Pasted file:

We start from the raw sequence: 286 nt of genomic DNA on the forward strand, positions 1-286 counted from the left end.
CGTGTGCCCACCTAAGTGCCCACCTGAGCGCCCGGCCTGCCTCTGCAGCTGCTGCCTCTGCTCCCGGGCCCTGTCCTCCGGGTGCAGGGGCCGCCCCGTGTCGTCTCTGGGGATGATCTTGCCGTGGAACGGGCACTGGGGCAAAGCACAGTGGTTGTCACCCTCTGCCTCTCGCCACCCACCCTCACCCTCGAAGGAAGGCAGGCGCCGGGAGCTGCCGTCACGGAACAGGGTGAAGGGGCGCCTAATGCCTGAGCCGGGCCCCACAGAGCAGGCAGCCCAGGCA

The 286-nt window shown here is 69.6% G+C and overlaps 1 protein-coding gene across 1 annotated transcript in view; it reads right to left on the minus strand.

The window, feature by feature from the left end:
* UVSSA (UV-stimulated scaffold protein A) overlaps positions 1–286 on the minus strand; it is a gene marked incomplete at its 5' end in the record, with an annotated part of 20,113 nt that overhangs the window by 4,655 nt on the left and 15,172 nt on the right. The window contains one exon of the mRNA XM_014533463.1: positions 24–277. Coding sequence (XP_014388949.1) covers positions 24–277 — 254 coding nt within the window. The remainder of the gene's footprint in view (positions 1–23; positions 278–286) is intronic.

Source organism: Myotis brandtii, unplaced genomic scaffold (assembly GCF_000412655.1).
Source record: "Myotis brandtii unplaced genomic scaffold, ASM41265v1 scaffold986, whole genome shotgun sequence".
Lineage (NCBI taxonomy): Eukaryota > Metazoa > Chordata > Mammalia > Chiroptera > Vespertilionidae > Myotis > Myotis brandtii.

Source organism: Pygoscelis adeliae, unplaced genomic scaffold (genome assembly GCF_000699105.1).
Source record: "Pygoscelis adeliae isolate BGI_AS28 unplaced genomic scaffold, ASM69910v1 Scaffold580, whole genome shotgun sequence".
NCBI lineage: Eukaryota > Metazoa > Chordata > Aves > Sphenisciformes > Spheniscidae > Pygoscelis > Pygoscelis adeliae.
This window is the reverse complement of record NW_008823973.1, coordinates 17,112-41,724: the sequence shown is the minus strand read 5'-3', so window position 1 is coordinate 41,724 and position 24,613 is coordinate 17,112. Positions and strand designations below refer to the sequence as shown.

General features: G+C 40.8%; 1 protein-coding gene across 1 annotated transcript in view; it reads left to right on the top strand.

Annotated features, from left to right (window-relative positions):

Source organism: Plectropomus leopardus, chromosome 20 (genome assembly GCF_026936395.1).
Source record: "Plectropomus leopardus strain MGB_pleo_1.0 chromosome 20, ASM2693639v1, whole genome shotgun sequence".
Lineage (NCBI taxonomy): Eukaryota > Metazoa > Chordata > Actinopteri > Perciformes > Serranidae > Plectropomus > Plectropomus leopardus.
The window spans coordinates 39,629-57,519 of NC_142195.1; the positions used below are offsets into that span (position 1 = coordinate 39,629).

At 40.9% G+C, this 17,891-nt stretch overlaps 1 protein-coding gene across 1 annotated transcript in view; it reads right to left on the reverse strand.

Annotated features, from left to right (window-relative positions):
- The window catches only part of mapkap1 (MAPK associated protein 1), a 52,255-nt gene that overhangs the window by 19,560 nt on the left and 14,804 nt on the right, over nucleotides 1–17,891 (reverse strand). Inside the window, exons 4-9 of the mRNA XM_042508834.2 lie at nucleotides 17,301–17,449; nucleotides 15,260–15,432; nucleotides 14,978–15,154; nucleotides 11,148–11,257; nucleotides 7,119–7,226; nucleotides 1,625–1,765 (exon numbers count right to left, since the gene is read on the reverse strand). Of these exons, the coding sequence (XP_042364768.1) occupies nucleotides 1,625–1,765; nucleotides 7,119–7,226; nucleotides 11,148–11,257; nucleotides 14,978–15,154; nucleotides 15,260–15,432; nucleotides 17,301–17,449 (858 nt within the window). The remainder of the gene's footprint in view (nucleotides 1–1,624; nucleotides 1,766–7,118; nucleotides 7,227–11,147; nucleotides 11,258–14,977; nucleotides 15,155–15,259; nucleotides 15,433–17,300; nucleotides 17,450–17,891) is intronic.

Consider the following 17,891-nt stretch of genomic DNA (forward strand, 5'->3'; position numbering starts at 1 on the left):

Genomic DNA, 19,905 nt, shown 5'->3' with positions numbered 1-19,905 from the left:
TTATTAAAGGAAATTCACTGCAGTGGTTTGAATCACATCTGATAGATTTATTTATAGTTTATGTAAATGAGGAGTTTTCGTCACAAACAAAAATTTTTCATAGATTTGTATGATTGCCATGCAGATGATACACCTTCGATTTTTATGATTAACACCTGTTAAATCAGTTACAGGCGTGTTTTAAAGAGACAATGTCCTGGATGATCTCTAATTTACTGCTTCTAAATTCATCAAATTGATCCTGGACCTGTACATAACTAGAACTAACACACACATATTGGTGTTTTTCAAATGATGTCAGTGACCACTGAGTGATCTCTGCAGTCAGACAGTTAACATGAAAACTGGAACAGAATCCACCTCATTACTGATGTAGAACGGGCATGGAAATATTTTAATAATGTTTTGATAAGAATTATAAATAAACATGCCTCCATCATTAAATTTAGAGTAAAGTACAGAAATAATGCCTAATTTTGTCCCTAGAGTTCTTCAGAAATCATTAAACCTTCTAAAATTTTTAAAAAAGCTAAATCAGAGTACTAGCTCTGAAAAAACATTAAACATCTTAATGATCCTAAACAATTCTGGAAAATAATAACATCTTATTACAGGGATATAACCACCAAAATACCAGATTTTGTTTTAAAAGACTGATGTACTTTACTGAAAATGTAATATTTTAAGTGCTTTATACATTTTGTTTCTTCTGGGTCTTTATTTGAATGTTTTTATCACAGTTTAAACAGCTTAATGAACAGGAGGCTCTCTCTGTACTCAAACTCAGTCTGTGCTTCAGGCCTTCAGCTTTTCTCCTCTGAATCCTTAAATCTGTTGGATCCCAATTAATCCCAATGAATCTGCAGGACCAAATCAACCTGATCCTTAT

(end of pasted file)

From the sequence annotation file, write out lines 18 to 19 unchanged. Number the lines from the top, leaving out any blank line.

The window spans coordinates 39,629-57,519 of NC_142195.1; the positions used below are offsets into that span (position 1 = coordinate 39,629).

At 40.9% G+C, this 17,891-nt stretch overlaps 1 protein-coding gene across 1 annotated transcript in view; it reads right to left on the reverse strand.